I believe levity is the killer app in business storytelling.
Levity lifts the narrative, especially in the B2B tech world where inserting an action verb is considered a win.
For the B2B tech companies who say this is too hard, too risky, check out the use of levity by law enforcement agencies, starting with last week’s Facebook post by the Pleasanton Police Department.
Before going further, it’s important to define levity as something that brings a smile to the reader, not the type of content that has someone falling off their chair laughing hysterically.
Bringing the Heat
For those who don’t live in California, the local power company PG&E has and will continue to shut off electricity to around 600,000 customers to prevent potential wildfires. Obviously, this is a serious matter, but that doesn’t mean we can’t have a little fun with the situation. In fact, at a time when people are tensing up, an icebreaker can be useful.
That’s how the Pleasanton Police Department saw the situation when it offered the citizens of California “helpful” tips that included:
- Please do not call 911 and ask when the power will come back on. Our dispatchers are very good, but they cannot see into the future. They will tell you they do not know and then disconnect so they can answer the other hundreds of calls from people asking about the power being out.
- Keep your freezer and refrigerator doors closed to keep the food from spoiling. If you have teenagers, this may be difficult, so speak loudly, but slowly to them so they understand. You may need to hang a sign on the doors as well. Use big letters.
- Use food supplies that do not require refrigeration. We think potato chips, Twinkies, Oreos and peanut butter might be a good start! Okay, maybe throw an apple or an avocado in there too.
The Pleasanton Police Department also tells a visual story with an image that I suspect every local newscaster deep down wanted to run when explaining the PG&E news.
Romance ISN’T Dead
Here’s another example from law enforcement, this one from the Transportation Security Administration (TSA) which I think we can all agree performs a serious role. Taking a page from the visual storytelling playbook, the TSA’s Instagram account highlights the dangerous and even crazy stuff that people try to get through airport security. There’s a certain reality TV psychology going on here as in “What will the TSA find next?” — an approach that has attracted over 1M followers.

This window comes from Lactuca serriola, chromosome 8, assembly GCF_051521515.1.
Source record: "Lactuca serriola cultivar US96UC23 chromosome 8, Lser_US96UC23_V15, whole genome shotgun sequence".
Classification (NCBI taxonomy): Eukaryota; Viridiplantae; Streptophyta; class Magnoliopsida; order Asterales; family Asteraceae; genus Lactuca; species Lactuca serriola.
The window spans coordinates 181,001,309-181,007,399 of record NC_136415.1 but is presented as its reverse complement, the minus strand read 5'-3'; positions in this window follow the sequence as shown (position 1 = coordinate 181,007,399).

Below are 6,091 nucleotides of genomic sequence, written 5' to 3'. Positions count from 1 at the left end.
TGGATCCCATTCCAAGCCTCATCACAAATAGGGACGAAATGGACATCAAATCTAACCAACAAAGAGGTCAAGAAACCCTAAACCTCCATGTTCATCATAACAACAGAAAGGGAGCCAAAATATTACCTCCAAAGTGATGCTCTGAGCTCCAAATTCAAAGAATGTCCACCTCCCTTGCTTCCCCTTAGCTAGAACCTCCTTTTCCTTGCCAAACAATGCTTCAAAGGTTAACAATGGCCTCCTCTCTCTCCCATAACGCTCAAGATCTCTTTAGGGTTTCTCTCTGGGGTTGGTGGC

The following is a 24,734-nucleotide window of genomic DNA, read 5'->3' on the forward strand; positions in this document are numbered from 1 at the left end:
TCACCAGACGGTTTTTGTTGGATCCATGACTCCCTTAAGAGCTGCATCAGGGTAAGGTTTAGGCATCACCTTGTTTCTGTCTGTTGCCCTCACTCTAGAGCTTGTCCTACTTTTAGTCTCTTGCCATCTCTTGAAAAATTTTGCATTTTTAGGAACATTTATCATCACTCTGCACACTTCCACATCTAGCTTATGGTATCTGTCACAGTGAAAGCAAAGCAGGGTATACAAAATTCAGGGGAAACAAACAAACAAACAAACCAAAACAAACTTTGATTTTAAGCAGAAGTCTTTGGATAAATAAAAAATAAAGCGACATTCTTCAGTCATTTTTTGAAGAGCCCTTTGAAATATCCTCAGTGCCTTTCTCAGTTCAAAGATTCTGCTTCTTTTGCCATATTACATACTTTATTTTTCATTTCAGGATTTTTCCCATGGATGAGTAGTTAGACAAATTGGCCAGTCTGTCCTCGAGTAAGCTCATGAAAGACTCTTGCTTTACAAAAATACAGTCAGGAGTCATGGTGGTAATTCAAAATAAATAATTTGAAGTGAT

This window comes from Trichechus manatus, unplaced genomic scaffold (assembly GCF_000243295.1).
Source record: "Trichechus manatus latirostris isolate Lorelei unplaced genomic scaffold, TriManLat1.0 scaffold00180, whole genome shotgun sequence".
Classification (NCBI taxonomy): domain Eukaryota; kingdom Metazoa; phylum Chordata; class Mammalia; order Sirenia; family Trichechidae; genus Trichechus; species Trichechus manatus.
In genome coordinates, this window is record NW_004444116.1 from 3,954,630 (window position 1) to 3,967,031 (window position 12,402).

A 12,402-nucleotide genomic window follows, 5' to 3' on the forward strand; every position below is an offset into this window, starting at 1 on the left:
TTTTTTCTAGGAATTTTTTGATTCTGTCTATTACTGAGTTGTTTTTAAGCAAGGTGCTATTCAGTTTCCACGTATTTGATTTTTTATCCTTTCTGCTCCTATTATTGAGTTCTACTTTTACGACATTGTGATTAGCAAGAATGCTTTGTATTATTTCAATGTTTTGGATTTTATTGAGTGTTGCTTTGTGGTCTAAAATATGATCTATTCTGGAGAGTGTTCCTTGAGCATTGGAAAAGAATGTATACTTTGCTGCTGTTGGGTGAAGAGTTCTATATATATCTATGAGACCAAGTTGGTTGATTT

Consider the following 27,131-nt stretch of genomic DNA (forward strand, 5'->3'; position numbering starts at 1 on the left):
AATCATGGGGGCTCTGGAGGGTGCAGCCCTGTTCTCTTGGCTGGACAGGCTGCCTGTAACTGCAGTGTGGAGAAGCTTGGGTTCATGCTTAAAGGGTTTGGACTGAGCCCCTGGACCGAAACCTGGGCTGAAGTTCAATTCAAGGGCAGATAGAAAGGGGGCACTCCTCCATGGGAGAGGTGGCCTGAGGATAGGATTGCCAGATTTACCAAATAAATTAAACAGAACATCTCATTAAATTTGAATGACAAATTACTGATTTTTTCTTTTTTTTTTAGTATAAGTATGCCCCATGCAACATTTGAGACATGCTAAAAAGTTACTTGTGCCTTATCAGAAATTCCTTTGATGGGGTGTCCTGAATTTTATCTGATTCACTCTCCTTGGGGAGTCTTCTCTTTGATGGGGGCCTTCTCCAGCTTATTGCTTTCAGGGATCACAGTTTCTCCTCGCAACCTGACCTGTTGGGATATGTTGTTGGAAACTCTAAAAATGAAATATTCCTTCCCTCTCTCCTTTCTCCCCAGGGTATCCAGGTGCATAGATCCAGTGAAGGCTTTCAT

I especially enjoyed the image posted on Valentine’s Day with this caption:
Valentine’s Day is a wonderful time to remind that special someone how you feel. A romantic card is a lovely thought, as are flowers and candy. Or perhaps jewelry is a more appropriate sign of your strong affection. Alternatively, you could take a lesson from a passenger at Colorado Springs Airport (COS) and give your sweetheart a big ol’ bag of martial arts weapons! This carry-on goody bag, presented to our TSA officers at the security checkpoint, included an ax, throwing star, double-edged dagger, and machete. Safe travels, you romantic fool!
Romantic fool indeed!
I Want YOU for Fremont PD
And last, I’ll share the opener for the Fremont Police Department’s recruiting microsite.
Again, the opener isn’t attempting to channel Jimmy Fallon on “The Tonight Show”; it’s about a touch of fun that triggers a smile.
Our team actually developed the creative for the Fremont PD’s recruiting site. I plan to write a separate post on this campaign, but all three examples share common ground. They show the power of levity in humanizing an organization, letting the outside world know there are real human beings — just like you — behind the curtain.
When Levity Isn’t Funny
Will everyone like the levity? Of course not. This individual wasn’t amused by the Pleasanton Police narrative on the PG&E power outage.
Heck, I’m told there are people who don’t like vanilla yogurt with sprinkles from the Willow Glen Creamery.
Creating content that’s so vanilla — couldn’t resist — it works for everyone means you’re creating content that’s duller than the newsletter from the Hicksville Rotary Club.
If law enforcement agencies can thread levity into their stories, certainly B2B tech companies can do the same.